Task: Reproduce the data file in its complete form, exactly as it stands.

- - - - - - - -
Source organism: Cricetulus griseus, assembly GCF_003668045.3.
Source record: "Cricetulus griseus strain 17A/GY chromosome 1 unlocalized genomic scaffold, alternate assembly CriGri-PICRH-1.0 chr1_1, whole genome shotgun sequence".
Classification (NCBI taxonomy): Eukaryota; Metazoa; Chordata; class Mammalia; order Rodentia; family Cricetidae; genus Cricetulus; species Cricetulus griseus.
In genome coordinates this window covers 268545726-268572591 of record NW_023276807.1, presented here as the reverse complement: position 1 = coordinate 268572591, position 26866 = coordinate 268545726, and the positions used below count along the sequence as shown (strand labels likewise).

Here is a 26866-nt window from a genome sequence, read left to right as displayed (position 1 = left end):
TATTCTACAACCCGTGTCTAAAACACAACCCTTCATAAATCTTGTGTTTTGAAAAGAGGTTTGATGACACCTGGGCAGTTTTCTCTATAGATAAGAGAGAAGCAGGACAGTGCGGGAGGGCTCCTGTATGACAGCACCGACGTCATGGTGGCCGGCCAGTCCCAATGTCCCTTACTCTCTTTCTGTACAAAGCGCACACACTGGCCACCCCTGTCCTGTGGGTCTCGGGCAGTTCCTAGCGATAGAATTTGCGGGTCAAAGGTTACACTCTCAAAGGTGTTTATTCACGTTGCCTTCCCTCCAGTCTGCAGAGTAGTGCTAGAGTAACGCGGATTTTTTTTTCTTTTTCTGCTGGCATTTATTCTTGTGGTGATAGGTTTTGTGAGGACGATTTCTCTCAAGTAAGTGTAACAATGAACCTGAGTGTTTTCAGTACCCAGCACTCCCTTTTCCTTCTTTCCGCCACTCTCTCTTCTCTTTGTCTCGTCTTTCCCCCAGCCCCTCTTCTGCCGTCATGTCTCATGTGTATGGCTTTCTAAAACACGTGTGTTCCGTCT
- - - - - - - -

Source organism: Cricetulus griseus, assembly GCF_003668045.3.
Source record: "Cricetulus griseus strain 17A/GY chromosome 1 unlocalized genomic scaffold, alternate assembly CriGri-PICRH-1.0 chr1_1, whole genome shotgun sequence".
Classification (NCBI taxonomy): Eukaryota; Metazoa; Chordata; class Mammalia; order Rodentia; family Cricetidae; genus Cricetulus; species Cricetulus griseus.
In genome coordinates this window covers 268545726-268572591 of record NW_023276807.1, presented here as the reverse complement: position 1 = coordinate 268572591, position 26866 = coordinate 268545726, and the positions used below count along the sequence as shown (strand labels likewise).

Here is a 26866-nt window from a genome sequence, read left to right as displayed (position 1 = left end):
TATTCTACAACCCGTGTCTAAAACACAACCCTTCATAAATCTTGTGTTTTGAAAAGAGGTTTGATGACACCTGGGCAGTTTTCTCTATAGATAAGAGAGAAGCAGGACAGTGCGGGAGGGCTCCTGTATGACAGCACCGACGTCATGGTGGCCGGCCAGTCCCAATGTCCCTTACTCTCTTTCTGTACAAAGCGCACACACTGGCCACCCCTGTCCTGTGGGTCTCGGGCAGTTCCTAGCGATAGAATTTGCGGGTCAAAGGTTACACTCTCAAAGGTGTTTATTCACGTTGCCTTCCCTCCAGTCTGCAGAGTAGTGCTAGAGTAACGCGGATTTTTTTTTCTTTTTCTGCTGGCATTTATTCTTGTGGTGATAGGTTTTGTGAGGACGATTTCTCTCAAGTAAGTGTAACAATGAACCTGAGTGTTTTCAGTACCCAGCACTCCCTTTTCCTTCTTTCCGCCACTCTCTCTTCTCTTTGTCTCGTCTTTCCCCCAGCCCCTCTTCTGCCGTCATGTCTCATGTGTATGGCTTTCTAAAACACGTGTGTTCCGTCT